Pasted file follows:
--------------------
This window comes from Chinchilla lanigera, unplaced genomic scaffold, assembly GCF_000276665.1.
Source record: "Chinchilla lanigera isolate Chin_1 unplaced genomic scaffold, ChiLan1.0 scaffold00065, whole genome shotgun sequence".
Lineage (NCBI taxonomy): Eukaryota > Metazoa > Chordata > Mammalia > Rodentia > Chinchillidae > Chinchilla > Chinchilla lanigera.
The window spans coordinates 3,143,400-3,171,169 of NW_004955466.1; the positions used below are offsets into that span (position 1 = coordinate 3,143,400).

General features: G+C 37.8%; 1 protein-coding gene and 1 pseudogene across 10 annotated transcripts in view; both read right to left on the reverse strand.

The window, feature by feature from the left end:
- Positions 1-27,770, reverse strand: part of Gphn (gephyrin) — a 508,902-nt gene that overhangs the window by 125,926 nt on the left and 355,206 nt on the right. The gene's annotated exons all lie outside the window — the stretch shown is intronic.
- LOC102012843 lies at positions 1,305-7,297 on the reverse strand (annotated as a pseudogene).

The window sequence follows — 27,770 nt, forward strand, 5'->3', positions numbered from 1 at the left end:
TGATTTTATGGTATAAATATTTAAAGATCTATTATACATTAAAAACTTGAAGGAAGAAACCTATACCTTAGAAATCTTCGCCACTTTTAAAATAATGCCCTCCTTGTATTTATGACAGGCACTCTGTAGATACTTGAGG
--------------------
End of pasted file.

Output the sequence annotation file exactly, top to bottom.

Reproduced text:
This window comes from Chinchilla lanigera, unplaced genomic scaffold, assembly GCF_000276665.1.
Source record: "Chinchilla lanigera isolate Chin_1 unplaced genomic scaffold, ChiLan1.0 scaffold00065, whole genome shotgun sequence".
Lineage (NCBI taxonomy): Eukaryota > Metazoa > Chordata > Mammalia > Rodentia > Chinchillidae > Chinchilla > Chinchilla lanigera.
The window spans coordinates 3,143,400-3,171,169 of NW_004955466.1; the positions used below are offsets into that span (position 1 = coordinate 3,143,400).

General features: G+C 37.8%; 1 protein-coding gene and 1 pseudogene across 10 annotated transcripts in view; both read right to left on the reverse strand.

The window, feature by feature from the left end:
- Positions 1-27,770, reverse strand: part of Gphn (gephyrin) — a 508,902-nt gene that overhangs the window by 125,926 nt on the left and 355,206 nt on the right. The gene's annotated exons all lie outside the window — the stretch shown is intronic.
- LOC102012843 lies at positions 1,305-7,297 on the reverse strand (annotated as a pseudogene).

The window sequence follows — 27,770 nt, forward strand, 5'->3', positions numbered from 1 at the left end:
TGATTTTATGGTATAAATATTTAAAGATCTATTATACATTAAAAACTTGAAGGAAGAAACCTATACCTTAGAAATCTTCGCCACTTTTAAAATAATGCCCTCCTTGTATTTATGACAGGCACTCTGTAGATACTTGAGG